Not our best one, by far, but not bad for a first attempt. Eventually, we fall into a rhythm. My daughter would start the superpower with something normal and aspirational:
“You can…. fly!” she’d declare in the darkness of her top bunk.
“But,” I’d counter, the rimshot to her setup, “You can only fly five feet off the ground.” She’d giggle to herself, then much later fall asleep imagining the possibilities of this hovering superhero, gliding over puddles and lakes, but under stoplights and power lines.
- You can make the best food in the world, but all of it is blue.
- You can read people’s minds, but they know that you’re doing it.
- You can teleport, but only once a week.
It’s silly and fun, and maybe a tiny concession to the English teacher still sitting at her desk in a back corner of my brain, this little lesson in conflict and plot for my six-year-old.
I’m not a person who generally struggles to see or appreciate my own superpowers, but goodness if I’m not wrestling with their limits these days. Sometime this fall, between the strike that began our school year and the various viruses that have punctuated it every week or two since, I sort of lost the plot on limits and their creative potential, seeing each not as a useful parameter, but a big kibosh out to mess up our fun. You’ll be excellent at creating routine and structure and predictability for yourself and your family, but your kids will spend the first two months of school sick almost all the time. You’ll be a decent teacher, in a society that makes teaching a near impossible vocation for a mother of young children. You’ll have a brain full of words and stories to tell, but little time or space to express them. Are these the same kind of limits, I wondered, as the ones that we laugh over at bedtime? Can they help me tell a story too?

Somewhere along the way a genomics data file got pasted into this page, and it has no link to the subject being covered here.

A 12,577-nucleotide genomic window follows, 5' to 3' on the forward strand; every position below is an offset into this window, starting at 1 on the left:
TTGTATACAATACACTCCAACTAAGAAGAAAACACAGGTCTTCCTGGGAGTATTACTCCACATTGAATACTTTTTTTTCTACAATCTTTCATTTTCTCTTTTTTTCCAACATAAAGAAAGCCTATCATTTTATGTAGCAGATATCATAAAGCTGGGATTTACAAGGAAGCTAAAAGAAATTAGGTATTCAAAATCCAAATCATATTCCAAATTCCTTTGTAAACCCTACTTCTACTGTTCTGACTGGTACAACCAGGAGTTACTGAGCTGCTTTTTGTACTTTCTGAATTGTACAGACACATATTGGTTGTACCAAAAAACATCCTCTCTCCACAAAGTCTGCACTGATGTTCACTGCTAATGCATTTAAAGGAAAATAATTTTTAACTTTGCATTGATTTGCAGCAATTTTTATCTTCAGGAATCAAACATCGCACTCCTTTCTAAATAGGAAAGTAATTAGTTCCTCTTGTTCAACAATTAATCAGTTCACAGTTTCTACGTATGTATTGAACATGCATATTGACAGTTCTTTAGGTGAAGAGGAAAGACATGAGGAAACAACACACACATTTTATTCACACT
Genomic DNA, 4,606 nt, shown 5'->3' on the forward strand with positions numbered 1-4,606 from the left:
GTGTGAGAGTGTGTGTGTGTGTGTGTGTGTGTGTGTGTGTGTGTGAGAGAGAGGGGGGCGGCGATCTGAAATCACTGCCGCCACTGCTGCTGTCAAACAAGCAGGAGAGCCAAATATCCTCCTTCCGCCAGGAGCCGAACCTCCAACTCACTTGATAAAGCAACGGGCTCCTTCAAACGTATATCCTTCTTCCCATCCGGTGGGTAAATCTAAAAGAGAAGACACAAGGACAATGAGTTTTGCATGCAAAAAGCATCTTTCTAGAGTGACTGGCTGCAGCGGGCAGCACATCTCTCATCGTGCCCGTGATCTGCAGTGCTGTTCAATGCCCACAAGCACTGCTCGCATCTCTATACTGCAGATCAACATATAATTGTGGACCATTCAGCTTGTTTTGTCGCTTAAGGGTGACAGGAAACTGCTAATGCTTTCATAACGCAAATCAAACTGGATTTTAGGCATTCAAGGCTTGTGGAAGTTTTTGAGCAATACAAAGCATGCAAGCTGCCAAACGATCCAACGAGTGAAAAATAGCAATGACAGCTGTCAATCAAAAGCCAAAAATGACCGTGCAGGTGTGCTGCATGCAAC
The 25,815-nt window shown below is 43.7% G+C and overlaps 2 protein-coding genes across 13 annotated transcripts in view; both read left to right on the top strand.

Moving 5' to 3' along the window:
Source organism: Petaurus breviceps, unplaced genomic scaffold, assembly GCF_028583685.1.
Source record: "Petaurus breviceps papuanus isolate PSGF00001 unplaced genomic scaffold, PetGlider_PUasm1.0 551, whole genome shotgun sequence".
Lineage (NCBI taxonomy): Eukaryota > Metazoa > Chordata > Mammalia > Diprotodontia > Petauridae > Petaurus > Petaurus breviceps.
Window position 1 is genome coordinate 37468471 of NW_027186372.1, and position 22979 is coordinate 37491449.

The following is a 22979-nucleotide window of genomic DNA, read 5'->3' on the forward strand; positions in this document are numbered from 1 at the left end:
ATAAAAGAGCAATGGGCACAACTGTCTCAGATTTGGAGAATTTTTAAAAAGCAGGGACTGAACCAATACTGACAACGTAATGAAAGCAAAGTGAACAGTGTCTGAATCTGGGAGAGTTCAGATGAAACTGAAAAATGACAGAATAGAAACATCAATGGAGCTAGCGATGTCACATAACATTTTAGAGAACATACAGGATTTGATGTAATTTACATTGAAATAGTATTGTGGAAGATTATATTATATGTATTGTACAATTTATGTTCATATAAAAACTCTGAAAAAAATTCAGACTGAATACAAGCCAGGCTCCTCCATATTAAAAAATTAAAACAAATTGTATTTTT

I’m not the sort of person who has an “ideal Halloween” in my head, the way I might for other holidays. Growing up in rural Washington State, with a childhood that started out way more conservative than it ended up, I really didn’t observe Halloween at all until middle school. By then, costumes were whatever we had on hand, so that I was a bride one year, a Dickensian caroler another (I really was the coolest tenth grader, folks), and finished off the childhood Halloweens by attending a Young Life party dressed as Emma, the protagonist of Jane Austen’s eponymous novel. So Halloween hasn’t ever been at the top of my family tradition to-do list.